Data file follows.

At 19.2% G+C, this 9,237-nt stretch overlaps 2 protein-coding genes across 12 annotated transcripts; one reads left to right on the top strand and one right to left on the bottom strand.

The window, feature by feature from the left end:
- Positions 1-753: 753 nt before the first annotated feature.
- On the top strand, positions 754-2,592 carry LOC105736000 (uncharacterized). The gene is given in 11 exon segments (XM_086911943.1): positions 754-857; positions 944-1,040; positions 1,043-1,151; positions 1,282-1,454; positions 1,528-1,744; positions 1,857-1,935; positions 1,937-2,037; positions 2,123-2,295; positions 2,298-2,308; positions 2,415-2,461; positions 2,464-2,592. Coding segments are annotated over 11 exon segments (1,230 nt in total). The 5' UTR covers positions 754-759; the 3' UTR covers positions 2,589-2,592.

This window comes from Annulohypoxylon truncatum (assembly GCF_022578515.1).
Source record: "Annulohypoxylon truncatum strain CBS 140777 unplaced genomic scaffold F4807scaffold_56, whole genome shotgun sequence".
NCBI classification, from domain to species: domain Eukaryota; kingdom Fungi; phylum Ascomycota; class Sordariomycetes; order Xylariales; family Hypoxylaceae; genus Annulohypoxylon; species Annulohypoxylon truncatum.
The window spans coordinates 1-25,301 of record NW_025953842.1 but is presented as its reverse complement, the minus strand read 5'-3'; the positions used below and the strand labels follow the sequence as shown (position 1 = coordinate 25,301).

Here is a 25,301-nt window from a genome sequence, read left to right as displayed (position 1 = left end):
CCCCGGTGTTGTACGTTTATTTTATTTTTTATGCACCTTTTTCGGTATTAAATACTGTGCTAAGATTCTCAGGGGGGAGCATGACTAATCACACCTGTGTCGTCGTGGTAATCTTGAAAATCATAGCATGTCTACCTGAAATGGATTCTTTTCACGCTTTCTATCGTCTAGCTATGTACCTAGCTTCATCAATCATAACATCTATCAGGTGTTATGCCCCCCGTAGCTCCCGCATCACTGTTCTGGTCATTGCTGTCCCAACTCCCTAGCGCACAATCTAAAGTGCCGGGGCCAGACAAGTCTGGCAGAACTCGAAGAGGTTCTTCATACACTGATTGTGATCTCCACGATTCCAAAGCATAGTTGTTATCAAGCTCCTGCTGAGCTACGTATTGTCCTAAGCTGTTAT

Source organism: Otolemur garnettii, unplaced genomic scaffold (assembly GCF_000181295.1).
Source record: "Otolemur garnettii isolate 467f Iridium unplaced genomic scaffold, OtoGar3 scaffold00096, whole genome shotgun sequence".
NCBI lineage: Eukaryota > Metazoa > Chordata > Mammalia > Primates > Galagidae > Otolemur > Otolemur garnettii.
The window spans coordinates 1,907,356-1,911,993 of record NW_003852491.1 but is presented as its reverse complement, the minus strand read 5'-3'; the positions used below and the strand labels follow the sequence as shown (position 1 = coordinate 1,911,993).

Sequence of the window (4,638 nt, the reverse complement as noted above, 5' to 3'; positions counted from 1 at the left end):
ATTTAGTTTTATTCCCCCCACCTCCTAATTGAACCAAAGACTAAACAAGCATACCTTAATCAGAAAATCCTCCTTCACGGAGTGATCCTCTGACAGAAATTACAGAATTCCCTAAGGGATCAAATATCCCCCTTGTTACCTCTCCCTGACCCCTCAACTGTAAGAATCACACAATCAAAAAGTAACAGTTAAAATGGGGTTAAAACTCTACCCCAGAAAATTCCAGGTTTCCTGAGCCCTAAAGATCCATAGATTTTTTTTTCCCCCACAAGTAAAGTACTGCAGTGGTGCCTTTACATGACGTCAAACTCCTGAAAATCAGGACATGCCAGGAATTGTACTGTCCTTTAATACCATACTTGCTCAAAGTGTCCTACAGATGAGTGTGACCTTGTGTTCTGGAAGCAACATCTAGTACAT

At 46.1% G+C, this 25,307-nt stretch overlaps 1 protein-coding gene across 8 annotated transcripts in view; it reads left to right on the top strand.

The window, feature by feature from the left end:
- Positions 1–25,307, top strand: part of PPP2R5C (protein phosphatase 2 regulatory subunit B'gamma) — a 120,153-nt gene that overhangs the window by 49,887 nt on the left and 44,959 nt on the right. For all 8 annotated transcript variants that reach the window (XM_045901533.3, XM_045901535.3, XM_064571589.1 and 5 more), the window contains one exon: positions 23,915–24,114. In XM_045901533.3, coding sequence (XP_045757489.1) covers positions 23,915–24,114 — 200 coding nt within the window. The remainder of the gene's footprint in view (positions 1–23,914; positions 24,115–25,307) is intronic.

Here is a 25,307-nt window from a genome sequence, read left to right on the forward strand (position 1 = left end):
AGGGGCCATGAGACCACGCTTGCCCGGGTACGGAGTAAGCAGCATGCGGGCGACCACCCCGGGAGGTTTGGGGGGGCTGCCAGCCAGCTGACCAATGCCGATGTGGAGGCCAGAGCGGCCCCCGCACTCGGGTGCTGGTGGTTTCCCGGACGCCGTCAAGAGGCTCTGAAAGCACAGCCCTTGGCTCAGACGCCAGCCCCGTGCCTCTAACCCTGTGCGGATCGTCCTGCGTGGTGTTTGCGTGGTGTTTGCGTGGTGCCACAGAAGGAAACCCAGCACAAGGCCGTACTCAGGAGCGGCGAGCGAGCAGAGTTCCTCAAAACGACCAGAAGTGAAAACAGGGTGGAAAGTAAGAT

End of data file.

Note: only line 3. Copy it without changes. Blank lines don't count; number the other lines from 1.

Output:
- Positions 1-753: 753 nt before the first annotated feature.